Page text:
I’m a runner. Running gives me a great cardio workout while allowing me to mentally check out – it’s almost like my legs just know what to do and my mind goes into a meditative state. But recently, running has just flat out sucked. Though everyone has some bad runs from time to time, mine were outnumbering the good ones and that just feels like crap. Instead of daydreaming about fun things, the voice in my head went straight to “I can’t do this” mode and the more runs I had like this, the louder that voice became. Each run became a struggle between negativity and willpower…which is mentally exhausting.
I’ve been through this “runner’s rut” before – a few times actually. It typically happens after training and running too many races in a row, and burning out. And now, reoccuring injuries coupled with all the changes that come along with parenting a toddler, moving to another state, and building a business have caught up to me. There’s just too much going on, so I’m hitting the reset button. The strategies below have worked in the past and I’m sure they’ll pull me out of a rut again. If you’re experiencing a similar hangup or have gone through a running rut in the past, I’d love to hear if any of these strategies work for you!
- Run naked – No, I’m not telling you to go streaking! Try running without a watch (gasp!) or any device that tells you how far or how fast you are going. Get out there and experience what it means to run for fun. Simply listen to your body and go as fast or as slow as you want, and as far as you feel like going. Pay attention to the scenery and simply work on putting one foot in front of the other.
- Use the buddy system – Join a local running club, find running stores that host group runs, or try running with a charity to find fellow runners you can socialize with. When you’re chatting with a pal, you don’t have time to get inside your own head – and runs just go faster. Plus, running buddies help amp up your motivation and provide support.
- Focus on speed – Distance running can be a major time-suck. S0, if times are busy and a long run feels stressful, opt for shorter runs and work on getting faster instead. Before becoming a mom, I could run for 3 hours, come home, eat, shower, and take a long afternoon nap. Now that I have a two-year-old, I want to have the energy to play with my son, too. That means becoming more efficient and knocking out a run in less time.
- Hit the trails – After running a 50k on the trails of Bear Mountain in 2013, I found a whole new level of running. Being out in nature is so much more peaceful and refreshing than hitting the road. Plus, trail running feels different on your body. A softer surface lessens the impact on your joints, plus you use different leg muscles (and your brain!) to navigate pits, roots, and rocks.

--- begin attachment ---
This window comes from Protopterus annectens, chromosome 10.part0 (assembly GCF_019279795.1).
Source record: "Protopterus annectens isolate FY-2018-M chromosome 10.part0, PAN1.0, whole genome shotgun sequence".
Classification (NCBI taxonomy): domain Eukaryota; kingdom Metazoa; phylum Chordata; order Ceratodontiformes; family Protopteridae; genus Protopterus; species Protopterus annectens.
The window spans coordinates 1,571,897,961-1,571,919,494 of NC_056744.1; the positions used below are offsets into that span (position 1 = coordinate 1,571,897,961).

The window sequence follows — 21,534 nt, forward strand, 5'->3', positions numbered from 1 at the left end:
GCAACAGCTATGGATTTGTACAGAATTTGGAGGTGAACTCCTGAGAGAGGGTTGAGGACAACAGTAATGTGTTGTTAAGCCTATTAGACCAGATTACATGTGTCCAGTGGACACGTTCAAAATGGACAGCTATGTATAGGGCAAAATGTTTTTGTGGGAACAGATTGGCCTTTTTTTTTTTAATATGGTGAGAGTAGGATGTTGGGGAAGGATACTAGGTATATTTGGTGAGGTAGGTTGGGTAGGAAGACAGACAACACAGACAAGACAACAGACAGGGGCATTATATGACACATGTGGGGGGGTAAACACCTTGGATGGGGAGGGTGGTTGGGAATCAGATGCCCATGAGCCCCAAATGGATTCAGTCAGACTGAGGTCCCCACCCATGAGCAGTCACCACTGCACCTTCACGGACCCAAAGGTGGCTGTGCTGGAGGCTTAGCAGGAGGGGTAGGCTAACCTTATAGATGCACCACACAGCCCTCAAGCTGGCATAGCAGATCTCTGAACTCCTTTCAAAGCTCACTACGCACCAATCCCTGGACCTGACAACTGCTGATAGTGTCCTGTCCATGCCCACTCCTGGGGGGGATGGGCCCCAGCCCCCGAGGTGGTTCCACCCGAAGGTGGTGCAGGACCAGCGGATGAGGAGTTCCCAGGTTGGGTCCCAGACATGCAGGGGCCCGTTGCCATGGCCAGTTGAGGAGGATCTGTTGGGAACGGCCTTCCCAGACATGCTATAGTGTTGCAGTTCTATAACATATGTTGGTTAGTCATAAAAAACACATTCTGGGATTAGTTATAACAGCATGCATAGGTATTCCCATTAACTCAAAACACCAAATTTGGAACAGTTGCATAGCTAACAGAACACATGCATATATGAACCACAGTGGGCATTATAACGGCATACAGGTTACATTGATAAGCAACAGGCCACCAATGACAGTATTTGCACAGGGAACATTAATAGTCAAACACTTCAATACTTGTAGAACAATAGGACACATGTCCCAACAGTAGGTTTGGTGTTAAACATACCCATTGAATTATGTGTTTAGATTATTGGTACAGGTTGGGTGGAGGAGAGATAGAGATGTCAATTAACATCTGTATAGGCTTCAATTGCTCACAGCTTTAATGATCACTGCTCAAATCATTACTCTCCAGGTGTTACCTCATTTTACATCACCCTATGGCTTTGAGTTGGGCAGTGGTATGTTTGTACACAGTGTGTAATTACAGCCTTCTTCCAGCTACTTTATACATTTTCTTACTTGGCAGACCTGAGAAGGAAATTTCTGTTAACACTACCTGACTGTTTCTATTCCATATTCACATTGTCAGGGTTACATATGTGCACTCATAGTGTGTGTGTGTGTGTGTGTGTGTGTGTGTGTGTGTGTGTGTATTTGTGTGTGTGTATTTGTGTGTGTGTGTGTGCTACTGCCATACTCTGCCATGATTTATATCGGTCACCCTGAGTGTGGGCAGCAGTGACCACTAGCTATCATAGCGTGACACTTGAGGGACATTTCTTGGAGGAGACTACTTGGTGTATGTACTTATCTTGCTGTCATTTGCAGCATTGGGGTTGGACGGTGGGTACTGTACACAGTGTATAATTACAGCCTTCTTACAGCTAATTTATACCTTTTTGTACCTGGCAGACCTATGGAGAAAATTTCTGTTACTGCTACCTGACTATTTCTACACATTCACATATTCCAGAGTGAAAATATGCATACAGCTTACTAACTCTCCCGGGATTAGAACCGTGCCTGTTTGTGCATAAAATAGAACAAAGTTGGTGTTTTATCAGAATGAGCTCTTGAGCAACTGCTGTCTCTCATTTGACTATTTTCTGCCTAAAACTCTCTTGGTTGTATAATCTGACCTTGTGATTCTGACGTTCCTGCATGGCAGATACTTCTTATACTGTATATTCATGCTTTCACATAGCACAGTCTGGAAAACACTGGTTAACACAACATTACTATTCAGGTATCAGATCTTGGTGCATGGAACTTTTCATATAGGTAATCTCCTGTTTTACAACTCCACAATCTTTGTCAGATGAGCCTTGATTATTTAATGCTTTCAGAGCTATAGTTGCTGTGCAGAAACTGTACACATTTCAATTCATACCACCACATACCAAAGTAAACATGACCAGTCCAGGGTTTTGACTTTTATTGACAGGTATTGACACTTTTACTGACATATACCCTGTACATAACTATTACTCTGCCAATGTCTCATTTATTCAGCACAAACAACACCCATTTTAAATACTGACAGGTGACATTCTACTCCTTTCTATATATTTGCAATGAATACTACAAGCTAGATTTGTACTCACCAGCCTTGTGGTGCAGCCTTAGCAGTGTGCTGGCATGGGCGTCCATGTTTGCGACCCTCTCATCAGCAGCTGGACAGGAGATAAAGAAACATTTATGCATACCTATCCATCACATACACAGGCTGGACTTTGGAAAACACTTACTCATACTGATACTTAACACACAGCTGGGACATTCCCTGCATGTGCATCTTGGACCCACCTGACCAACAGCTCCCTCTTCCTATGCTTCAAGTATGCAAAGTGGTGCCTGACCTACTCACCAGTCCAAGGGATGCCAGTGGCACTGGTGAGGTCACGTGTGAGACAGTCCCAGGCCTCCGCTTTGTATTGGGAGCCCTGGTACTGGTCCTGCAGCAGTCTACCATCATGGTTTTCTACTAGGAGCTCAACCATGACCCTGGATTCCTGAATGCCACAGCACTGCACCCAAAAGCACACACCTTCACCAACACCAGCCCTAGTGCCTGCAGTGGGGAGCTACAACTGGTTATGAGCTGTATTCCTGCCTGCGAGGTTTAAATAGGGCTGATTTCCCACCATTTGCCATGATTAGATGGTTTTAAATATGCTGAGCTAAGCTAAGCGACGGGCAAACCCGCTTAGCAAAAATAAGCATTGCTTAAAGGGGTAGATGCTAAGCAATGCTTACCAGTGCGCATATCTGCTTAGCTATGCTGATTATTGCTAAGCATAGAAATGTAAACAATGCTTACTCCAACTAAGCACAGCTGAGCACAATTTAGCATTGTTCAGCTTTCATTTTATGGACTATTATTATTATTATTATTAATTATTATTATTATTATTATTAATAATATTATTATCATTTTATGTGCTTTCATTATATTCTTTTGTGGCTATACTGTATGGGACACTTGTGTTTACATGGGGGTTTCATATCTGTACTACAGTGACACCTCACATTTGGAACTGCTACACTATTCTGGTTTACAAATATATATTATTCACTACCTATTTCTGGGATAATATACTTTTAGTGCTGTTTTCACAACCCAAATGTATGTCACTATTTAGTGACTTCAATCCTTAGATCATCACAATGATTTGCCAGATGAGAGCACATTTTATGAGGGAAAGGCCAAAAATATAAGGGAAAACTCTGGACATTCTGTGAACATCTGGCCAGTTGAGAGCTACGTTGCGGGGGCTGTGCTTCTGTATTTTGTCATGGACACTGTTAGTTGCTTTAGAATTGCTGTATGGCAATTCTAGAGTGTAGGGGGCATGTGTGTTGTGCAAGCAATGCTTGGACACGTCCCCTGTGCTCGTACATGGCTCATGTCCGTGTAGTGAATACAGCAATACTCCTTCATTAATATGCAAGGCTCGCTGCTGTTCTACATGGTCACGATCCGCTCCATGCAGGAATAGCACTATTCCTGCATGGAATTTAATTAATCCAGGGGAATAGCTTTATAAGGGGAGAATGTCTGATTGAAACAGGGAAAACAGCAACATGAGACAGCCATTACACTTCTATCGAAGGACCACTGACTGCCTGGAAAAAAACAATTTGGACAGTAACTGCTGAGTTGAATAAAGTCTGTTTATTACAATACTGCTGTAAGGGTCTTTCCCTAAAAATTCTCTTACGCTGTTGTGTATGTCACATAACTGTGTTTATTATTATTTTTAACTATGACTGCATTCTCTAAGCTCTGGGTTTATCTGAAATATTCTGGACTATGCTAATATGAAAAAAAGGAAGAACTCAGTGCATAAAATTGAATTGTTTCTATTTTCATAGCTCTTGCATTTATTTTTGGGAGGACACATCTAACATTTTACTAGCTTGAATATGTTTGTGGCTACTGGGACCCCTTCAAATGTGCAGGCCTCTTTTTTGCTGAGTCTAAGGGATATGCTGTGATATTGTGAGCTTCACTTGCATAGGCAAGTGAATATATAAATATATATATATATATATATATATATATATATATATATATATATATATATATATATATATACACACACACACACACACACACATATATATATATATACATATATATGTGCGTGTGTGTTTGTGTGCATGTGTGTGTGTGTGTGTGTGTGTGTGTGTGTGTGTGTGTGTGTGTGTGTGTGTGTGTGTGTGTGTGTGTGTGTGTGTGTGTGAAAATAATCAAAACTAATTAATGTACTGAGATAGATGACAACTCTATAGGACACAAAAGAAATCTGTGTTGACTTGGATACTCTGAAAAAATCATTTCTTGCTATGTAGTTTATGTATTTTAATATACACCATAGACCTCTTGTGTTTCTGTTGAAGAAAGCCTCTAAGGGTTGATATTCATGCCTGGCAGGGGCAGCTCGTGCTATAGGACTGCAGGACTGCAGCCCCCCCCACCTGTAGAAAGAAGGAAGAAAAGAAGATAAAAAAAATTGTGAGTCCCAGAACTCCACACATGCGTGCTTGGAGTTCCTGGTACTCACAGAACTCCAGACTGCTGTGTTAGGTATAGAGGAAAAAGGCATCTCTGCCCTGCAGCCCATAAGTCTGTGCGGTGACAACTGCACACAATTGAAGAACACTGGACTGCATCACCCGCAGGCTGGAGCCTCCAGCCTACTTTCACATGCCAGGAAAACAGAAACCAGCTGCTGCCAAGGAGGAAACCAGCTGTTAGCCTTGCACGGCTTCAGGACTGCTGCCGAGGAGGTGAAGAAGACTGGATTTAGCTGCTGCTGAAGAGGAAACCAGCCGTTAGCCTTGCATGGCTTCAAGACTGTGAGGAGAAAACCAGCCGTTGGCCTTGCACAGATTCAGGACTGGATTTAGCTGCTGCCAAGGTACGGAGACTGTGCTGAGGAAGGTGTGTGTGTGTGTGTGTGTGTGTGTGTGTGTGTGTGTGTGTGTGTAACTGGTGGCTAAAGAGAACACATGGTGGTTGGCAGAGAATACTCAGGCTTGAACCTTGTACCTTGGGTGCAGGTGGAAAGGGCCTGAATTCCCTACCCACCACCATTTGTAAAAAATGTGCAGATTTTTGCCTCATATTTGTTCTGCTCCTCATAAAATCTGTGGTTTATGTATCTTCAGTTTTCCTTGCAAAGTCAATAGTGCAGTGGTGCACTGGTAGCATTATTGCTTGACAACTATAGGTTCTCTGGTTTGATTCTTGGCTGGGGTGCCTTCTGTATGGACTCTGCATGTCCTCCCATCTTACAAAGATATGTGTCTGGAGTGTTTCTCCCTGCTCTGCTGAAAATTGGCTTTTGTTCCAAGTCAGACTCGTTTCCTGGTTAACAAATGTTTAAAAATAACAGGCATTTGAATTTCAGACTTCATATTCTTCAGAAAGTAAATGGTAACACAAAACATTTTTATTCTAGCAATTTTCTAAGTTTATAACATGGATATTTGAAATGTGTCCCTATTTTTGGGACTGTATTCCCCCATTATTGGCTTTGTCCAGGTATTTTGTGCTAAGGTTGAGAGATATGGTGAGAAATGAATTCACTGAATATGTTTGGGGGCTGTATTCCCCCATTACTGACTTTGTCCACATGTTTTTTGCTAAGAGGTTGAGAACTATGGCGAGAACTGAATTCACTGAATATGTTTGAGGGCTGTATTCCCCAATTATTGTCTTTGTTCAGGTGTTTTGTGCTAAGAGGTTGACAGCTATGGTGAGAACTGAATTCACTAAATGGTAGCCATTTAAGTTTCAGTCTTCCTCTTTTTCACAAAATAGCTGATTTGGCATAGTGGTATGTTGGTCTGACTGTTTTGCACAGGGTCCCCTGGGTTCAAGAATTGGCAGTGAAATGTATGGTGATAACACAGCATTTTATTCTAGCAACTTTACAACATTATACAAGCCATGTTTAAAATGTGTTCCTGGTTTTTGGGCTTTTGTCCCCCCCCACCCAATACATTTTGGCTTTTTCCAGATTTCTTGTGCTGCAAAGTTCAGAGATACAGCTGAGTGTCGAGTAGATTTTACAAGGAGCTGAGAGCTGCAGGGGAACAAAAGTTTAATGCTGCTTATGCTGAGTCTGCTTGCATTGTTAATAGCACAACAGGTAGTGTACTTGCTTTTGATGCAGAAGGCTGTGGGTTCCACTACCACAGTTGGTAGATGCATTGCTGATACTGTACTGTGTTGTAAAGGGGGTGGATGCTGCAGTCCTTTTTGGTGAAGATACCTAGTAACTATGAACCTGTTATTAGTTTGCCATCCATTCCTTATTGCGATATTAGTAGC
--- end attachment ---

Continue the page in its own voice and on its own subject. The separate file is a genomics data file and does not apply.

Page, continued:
- Mix up your cardio – Try cycling, swimming, walking, a dance class, HIIT – anything that gets your heart pumping. You can become a better runner by finding other ways to work your cardiovascular system. When training for my one and only triathlon (open water swimming is not my thing!), swimming and cycling made me a faster runner.
- Strength train – Many runners tend to be cardio junkies and often forget about strength training. However incorporating exercises like weight training and sculpting classes can help strengthen your core and other muscles that support your run.
- Re-evaluate nutrition habits – When I first started running, I was very meticulous about my nutrition habits. I fueled up before runs (especially the longer ones), made sure I had gels and water for the run itself, and then refueled within 30 minutes of finishing. This became a habit and something I was sure to plan out not matter what. Then, as I became more confident in my running abilities, I pushed my boundaries and started to let some things slip – mostly the mid-long run energy boost. My pantry no longer has a stash of gels and chews, which is a problem. About halfway through a long run, my energy would start to dip, and by the time I was at the last couple of miles, I could feel my form collapse and parts of my body start to scream out in pain as a result. That mid-run gel and hydration definitely makes a difference and I learned that lesson the hard way. So, now, it’s time to stock up on my favorite gels and make friends with my fuel belt again.
Have you ever been in a running rut? What helped you break through it? I’d love to hear your ideas and experiences!